# Proving.

• Oct 9th 2013, 06:53 AM
RuyHayabusa
Proving.
sqrt(p+q)-sqrt(q) and p,q are natural numbers.prove that p is prime.
• Oct 9th 2013, 07:10 AM
topsquark
Re: Proving.
Quote:

Originally Posted by RuyHayabusa
sqrt(p+q)-sqrt(q) and p,q are natural numbers.prove that p is prime.

What? p = 2, q = 3, $\displaystyle \sqrt{2 + 3} - \sqrt{3} = \sqrt{5} - \sqrt{3}$ is definitely not prime. There is something missing in your problem statement. Please rewrite this with all information.

-Dan
• Oct 9th 2013, 07:19 AM
RuyHayabusa
Re: Proving.
Quote:

Originally Posted by topsquark
What? p = 2, q = 3, $\displaystyle \sqrt{2 + 3} - \sqrt{3} = \sqrt{5} - \sqrt{3}$ is definitely not prime. There is something missing in your problem statement. Please rewrite this with all information.

-Dan

I meant IF sqrt(p+q)-sqrt(q) is natural and p and q are natural then prove that p is prime
• Oct 9th 2013, 08:24 AM
SlipEternal
Re: Proving.
$\displaystyle \sqrt{p+q} - \sqrt{q} = k$ for some natural number k. So $\displaystyle p = (\sqrt{p+q} -\sqrt{q})(\sqrt{p+q}+\sqrt{q}) = k(\sqrt{p+q} + \sqrt{q})$.

Solve for q: $\displaystyle q = \dfrac{(k^2-p)^2}{4k^2}$.
• Oct 9th 2013, 08:45 AM
topsquark
Re: Proving.
Just to prove I'm a jerk... I still think the problem statement is awfully fuzzy. I'm sure SlipEternal got it, so no worries, but there should be something in the problem statement that says "show that you can pick a value for q" etc.

Ah well.

-Dan
• Oct 9th 2013, 09:25 AM
emakarov
Re: Proving.
The confusion in the problem statement arises from the strange enumeration: "... and p, q are ...". It would be clearer if the problem said, "..., p and q are ..." or "... as well as p and q are ...". In any case, the problem says:

Given: $\displaystyle \sqrt{p+q}-\sqrt{q}$, p and q are natural numbers. Prove: p is prime.

I am not sure how post #4 helps to solve it.
• Oct 9th 2013, 11:26 AM
SlipEternal
Re: Proving.
Quote:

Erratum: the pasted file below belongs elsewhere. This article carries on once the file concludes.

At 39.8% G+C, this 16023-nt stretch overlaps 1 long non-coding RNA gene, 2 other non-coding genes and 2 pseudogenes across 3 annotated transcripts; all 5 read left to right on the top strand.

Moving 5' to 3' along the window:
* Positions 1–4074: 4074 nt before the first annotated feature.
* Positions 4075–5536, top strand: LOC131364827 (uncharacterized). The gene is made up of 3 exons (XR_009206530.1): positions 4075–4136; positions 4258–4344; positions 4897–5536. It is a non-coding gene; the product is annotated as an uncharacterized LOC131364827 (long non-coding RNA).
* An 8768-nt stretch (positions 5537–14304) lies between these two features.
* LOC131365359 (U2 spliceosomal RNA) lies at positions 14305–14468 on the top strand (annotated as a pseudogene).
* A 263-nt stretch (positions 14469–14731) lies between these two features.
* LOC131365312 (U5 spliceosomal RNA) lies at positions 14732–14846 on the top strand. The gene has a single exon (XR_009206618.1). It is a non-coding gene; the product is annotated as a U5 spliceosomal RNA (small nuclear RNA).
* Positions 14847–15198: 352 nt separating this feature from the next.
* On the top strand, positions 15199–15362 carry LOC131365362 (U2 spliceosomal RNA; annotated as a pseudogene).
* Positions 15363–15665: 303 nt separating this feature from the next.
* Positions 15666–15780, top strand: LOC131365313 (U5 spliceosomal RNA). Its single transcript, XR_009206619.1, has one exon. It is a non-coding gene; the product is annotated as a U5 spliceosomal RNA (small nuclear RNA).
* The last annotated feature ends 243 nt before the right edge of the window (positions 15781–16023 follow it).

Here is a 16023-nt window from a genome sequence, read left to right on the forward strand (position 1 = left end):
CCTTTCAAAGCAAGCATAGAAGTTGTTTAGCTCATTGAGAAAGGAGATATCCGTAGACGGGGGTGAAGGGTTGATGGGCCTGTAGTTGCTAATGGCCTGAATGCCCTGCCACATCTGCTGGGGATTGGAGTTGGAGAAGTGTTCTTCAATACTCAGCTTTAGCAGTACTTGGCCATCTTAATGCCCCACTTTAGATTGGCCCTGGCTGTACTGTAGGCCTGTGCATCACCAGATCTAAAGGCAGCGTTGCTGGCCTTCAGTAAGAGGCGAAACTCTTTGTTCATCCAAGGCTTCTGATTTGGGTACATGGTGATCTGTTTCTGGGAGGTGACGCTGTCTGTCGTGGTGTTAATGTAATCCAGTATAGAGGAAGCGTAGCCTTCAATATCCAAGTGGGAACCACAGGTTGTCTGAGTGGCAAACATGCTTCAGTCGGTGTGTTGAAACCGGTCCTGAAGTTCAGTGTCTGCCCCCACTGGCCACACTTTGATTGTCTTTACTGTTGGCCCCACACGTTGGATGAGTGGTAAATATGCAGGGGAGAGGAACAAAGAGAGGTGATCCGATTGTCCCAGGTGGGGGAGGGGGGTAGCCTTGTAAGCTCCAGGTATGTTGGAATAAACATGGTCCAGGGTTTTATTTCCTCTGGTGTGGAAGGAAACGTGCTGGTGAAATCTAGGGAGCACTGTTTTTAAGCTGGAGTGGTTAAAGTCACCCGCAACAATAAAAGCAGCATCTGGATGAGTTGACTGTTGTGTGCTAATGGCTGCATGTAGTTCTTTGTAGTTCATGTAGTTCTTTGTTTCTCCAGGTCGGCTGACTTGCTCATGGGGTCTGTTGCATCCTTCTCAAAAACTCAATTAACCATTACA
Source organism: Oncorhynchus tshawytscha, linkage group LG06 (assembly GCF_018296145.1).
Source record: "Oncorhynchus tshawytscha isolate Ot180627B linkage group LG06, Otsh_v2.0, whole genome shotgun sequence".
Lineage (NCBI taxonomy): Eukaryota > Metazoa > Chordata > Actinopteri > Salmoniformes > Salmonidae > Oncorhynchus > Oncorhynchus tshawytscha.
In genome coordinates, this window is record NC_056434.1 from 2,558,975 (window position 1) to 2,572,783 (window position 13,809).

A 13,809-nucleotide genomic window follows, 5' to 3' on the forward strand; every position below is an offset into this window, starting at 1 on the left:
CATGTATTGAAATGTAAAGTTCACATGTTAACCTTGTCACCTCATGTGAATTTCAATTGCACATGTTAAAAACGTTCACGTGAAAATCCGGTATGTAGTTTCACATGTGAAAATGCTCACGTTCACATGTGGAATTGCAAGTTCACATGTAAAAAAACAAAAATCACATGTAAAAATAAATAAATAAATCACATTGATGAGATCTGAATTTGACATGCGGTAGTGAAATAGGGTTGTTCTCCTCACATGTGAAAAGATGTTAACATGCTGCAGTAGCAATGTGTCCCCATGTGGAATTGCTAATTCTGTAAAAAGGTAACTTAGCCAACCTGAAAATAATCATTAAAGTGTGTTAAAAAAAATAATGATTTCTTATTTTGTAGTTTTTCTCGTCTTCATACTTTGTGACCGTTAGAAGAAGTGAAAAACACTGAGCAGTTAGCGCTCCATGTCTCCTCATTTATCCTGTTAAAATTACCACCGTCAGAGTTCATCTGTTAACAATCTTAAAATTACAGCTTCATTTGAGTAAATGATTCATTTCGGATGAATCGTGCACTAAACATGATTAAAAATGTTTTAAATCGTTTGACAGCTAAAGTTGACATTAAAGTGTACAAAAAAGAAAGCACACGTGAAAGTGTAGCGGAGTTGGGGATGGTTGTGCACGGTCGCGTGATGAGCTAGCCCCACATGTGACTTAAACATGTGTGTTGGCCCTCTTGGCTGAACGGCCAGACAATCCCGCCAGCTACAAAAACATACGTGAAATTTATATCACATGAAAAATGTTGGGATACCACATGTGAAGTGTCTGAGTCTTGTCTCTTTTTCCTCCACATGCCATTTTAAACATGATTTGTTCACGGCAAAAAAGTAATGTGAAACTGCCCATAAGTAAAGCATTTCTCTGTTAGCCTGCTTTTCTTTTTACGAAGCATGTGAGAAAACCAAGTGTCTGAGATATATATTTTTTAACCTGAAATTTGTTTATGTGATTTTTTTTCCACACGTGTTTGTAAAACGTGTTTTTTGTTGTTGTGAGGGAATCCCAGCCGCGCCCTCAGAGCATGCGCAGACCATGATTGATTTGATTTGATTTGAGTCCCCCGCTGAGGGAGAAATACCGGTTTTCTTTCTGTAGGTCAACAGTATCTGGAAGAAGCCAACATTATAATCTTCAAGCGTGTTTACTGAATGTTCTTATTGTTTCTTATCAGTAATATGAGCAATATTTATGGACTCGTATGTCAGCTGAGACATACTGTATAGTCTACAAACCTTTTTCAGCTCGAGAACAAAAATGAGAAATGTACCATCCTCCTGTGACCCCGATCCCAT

Originally Posted by emakarov
The confusion in the problem statement arises from the strange enumeration: "... and p, q are ...". It would be clearer if the problem said, "..., p and q are ..." or "... as well as p and q are ...". In any case, the problem says:

Given: $\displaystyle \sqrt{p+q}-\sqrt{q}$, p and q are natural numbers. Prove: p is prime.

I am not sure how post #4 helps to solve it.

Since q is a natural number, you can show k divides p. Since k divides p, you can show q is a perfect square. It just takes a little work.
• Oct 9th 2013, 11:45 AM
votan
Re: Proving.
Quote:

Originally Posted by SlipEternal
$\displaystyle \sqrt{p+q} - \sqrt{q} = k$ for some natural number k. So $\displaystyle p = k(\sqrt{p+q} + \sqrt{q})$.

Solve for q: $\displaystyle q = \dfrac{(k^2-p)^2}{4k^2}$.

All this tells me p is divisible by k. That does not prove p is prime, unless k = p. Am I right
• Oct 9th 2013, 11:54 AM
topsquark
Re: Proving.
I'd like to stop for a moment and see what RuyHayabusa has to say about the problem statement considering the confusion of the previous posts. This is mostly speculation about what (s)he meant.

-Dan
• Oct 9th 2013, 01:17 PM
SlipEternal
Re: Proving.
Quote:

Originally Posted by votan
All this tells me p is divisible by k. That does not prove p is prime, unless k = p. Am I right

p = 12, q = 4. The statement is false. Q.E.D. :-P
• Oct 9th 2013, 03:52 PM